My sixth Civil War Sampler block is Port and Starboard:
To be honest, there is nothing symbolic about the colors in this one. I just felt like putting pink and green together. It’s not a combo I usually gravitate towards, but at the same time I know it goes all right together, so I figured, what the hell, this is as good a time as any to try it out.
Honestly, the only other thing I can even think to say about my particular block is that I did that thing I like to do, with the dark pink at least, where if the print has a noticeable pattern, I try to pay attention to which direction things are “going” and plan accordingly so they’re not all random and “messy” looking. So, if you look closely, you’ll see that on two of the dark pink “bow-ties” (for lack of a better term), the vines are “growing” downwards and on the other two, they “grow” up.
The stories Barbara Brackman told for Port and Starboard center around the Union capture of Port Royal Sound near Charleston, South Carolina. As usual, there is more on her blog than what she could fit in the book, and one of the additional bits is the following sentence:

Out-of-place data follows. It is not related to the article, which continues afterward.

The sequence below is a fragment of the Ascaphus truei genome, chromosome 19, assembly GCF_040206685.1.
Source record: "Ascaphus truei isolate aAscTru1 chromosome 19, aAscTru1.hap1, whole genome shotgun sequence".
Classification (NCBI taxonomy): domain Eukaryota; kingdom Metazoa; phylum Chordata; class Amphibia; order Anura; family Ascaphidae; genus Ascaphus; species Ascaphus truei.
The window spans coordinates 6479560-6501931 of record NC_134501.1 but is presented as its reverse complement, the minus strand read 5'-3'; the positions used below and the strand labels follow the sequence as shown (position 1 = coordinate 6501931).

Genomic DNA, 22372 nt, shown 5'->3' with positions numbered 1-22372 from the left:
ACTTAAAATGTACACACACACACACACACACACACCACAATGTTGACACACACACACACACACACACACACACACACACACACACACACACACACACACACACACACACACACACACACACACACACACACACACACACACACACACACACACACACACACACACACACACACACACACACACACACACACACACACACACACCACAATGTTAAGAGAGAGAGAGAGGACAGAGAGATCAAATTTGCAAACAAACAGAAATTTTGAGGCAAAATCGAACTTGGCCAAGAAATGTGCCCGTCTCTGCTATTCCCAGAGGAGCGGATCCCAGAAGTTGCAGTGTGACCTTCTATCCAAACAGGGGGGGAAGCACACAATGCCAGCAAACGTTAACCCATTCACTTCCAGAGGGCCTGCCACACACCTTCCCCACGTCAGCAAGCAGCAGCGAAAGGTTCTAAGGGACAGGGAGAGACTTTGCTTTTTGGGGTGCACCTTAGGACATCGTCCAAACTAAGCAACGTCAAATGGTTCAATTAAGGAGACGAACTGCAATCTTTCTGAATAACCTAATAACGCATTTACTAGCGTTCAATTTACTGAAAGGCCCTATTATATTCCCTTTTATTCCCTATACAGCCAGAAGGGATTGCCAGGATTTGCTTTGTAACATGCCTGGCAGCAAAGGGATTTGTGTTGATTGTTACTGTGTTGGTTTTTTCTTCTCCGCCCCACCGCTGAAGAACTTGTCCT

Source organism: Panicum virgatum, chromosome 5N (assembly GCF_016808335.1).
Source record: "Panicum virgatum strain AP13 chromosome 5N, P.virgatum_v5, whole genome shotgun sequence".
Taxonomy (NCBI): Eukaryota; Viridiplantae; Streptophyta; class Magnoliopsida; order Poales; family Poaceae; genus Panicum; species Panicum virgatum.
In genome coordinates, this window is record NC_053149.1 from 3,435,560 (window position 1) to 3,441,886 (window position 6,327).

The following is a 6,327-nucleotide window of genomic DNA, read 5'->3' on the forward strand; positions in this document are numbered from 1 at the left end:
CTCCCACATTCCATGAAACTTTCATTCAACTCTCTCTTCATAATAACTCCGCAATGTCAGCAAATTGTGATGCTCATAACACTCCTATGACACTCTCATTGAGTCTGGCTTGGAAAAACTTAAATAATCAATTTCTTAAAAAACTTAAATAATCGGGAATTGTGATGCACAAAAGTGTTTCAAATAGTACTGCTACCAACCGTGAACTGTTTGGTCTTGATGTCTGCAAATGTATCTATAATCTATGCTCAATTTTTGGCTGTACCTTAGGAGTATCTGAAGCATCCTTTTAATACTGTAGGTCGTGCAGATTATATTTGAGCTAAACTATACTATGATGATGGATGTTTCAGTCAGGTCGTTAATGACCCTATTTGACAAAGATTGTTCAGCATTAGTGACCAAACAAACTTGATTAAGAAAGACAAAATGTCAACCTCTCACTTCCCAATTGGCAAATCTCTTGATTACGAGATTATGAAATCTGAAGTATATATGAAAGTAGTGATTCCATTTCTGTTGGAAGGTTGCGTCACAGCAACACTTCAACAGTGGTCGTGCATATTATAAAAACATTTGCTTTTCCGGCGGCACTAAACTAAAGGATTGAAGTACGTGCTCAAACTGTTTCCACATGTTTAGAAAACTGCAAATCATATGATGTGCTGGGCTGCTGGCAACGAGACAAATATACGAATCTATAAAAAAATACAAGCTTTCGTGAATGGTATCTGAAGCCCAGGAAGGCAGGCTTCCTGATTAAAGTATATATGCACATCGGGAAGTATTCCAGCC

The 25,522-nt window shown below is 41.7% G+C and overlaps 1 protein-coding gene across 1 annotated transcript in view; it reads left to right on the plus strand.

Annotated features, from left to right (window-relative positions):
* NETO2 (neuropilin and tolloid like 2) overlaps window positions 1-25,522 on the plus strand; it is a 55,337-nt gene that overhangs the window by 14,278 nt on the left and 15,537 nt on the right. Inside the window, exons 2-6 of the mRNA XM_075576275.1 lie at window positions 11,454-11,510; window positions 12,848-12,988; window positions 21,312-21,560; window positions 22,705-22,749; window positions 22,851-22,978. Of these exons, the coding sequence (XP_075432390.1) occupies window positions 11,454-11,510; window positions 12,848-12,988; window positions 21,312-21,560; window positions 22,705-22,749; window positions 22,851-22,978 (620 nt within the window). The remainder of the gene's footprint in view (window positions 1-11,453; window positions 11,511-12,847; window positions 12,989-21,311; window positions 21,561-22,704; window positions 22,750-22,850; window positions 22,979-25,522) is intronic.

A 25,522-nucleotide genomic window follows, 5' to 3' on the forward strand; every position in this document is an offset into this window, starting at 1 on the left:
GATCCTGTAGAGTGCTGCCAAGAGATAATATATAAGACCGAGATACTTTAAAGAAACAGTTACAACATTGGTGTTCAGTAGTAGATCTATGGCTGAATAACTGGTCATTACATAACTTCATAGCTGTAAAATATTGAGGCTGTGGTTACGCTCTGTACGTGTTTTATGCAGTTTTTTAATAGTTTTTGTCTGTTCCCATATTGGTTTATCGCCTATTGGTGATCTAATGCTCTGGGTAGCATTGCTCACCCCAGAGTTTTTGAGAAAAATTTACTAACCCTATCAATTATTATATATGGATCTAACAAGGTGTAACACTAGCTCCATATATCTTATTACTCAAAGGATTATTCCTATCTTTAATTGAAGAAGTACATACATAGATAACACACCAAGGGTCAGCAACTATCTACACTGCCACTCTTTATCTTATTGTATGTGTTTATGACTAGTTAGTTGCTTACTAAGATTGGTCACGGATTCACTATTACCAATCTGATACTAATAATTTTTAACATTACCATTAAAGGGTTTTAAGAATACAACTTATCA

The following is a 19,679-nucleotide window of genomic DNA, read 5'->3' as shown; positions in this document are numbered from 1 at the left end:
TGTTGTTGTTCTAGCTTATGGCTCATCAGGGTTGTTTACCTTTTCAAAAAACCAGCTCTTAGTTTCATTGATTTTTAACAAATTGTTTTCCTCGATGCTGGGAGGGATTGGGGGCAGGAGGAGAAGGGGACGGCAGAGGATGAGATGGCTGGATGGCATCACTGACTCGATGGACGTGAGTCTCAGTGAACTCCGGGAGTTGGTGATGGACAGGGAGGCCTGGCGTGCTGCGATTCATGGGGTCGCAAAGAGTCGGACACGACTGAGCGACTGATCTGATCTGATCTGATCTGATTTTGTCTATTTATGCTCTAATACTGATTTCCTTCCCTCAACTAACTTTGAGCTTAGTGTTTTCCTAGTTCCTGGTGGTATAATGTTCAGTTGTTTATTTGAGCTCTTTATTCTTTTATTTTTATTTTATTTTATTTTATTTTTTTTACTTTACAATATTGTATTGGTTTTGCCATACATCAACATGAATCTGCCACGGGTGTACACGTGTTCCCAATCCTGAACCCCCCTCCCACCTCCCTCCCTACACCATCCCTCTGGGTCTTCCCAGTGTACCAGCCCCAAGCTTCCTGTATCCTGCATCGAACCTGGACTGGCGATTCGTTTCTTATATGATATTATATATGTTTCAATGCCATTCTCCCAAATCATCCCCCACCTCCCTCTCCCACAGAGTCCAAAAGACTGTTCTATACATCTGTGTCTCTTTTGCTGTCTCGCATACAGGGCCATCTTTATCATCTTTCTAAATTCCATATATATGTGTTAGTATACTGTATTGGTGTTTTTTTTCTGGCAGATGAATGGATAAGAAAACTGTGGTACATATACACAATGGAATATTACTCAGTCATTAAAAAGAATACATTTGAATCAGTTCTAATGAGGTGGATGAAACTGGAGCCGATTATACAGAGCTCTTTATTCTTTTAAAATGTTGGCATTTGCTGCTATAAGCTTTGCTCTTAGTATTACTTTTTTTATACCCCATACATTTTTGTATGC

The city of Beaufort was the largest town in the area of swampy island plantations owned by the Rhetts, Barnwells, Pinckneys and Colcocks and worked by thousands of slaves.
If I wanted to get REALLY silly (and lie to you), I could say, “Oh yeah, I totally used pink in this one because of the Pinckneys.” Untrue. Didn’t even read that until I looked up Brackman’s “Port and Starboard” blog post to write this entry.
BUT, I do vaguely recall from history class(es) that the Pinckney’s were kind of a big deal in South Carolina. Ah yes, two of them (both named Charles) signed the U.S. Constitution.
Apparently, you can still visit the Charles Pinckney National Historic Site in Mount Pleasant, South Carolina, a bit outside of Charleston (about 20 minutes inland from Isle of Palms) — which sounds kind of awesome and has the added bonus of being a National Park site and therefore free.